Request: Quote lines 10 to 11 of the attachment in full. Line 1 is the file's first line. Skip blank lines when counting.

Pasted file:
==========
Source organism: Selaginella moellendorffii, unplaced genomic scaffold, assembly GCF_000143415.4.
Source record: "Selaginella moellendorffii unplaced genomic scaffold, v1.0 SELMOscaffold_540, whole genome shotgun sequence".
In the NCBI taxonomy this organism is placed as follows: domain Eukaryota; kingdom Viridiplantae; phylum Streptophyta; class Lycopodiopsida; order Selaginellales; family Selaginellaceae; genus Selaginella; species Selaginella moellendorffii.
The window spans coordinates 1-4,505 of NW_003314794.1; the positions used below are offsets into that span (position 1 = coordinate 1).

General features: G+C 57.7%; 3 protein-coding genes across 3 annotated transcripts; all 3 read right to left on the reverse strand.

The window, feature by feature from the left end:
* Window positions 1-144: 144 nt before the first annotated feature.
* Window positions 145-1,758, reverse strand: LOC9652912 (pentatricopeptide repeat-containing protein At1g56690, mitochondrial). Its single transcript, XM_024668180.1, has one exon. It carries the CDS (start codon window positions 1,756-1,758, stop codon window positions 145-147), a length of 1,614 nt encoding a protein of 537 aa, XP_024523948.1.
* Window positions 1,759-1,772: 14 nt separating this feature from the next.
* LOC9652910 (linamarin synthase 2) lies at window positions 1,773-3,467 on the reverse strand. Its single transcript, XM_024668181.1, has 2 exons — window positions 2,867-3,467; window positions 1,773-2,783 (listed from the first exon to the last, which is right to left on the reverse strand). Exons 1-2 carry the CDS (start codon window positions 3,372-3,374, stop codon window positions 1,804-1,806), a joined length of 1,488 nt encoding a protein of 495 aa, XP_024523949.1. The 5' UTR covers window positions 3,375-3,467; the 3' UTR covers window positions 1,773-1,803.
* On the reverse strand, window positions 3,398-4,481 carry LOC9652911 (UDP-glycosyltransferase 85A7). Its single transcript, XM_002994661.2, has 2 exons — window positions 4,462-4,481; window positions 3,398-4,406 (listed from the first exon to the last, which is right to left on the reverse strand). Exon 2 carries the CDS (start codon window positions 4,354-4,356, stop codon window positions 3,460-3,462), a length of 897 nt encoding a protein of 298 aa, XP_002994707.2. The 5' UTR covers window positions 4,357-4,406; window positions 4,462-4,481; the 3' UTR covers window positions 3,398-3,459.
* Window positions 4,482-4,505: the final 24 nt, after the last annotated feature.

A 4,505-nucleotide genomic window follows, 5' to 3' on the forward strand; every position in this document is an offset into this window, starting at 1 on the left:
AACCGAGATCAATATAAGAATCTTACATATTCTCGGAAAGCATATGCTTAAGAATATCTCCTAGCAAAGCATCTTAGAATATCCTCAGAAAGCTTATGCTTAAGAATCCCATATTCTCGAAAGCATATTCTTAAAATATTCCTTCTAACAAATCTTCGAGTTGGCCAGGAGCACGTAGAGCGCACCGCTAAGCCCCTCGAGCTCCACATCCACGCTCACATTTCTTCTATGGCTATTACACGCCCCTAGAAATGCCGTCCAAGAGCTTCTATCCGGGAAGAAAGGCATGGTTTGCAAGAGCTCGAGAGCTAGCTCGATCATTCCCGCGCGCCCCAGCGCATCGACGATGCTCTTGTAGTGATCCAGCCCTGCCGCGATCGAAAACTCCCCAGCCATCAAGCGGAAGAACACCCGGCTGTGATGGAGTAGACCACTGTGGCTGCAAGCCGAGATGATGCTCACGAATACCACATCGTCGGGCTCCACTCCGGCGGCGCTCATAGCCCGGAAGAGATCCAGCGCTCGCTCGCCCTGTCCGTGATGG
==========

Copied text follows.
* LOC9652910 (linamarin synthase 2) lies at window positions 1,773-3,467 on the reverse strand. Its single transcript, XM_024668181.1, has 2 exons — window positions 2,867-3,467; window positions 1,773-2,783 (listed from the first exon to the last, which is right to left on the reverse strand). Exons 1-2 carry the CDS (start codon window positions 3,372-3,374, stop codon window positions 1,804-1,806), a joined length of 1,488 nt encoding a protein of 495 aa, XP_024523949.1. The 5' UTR covers window positions 3,375-3,467; the 3' UTR covers window positions 1,773-1,803.
* On the reverse strand, window positions 3,398-4,481 carry LOC9652911 (UDP-glycosyltransferase 85A7). Its single transcript, XM_002994661.2, has 2 exons — window positions 4,462-4,481; window positions 3,398-4,406 (listed from the first exon to the last, which is right to left on the reverse strand). Exon 2 carries the CDS (start codon window positions 4,354-4,356, stop codon window positions 3,460-3,462), a length of 897 nt encoding a protein of 298 aa, XP_002994707.2. The 5' UTR covers window positions 4,357-4,406; window positions 4,462-4,481; the 3' UTR covers window positions 3,398-3,459.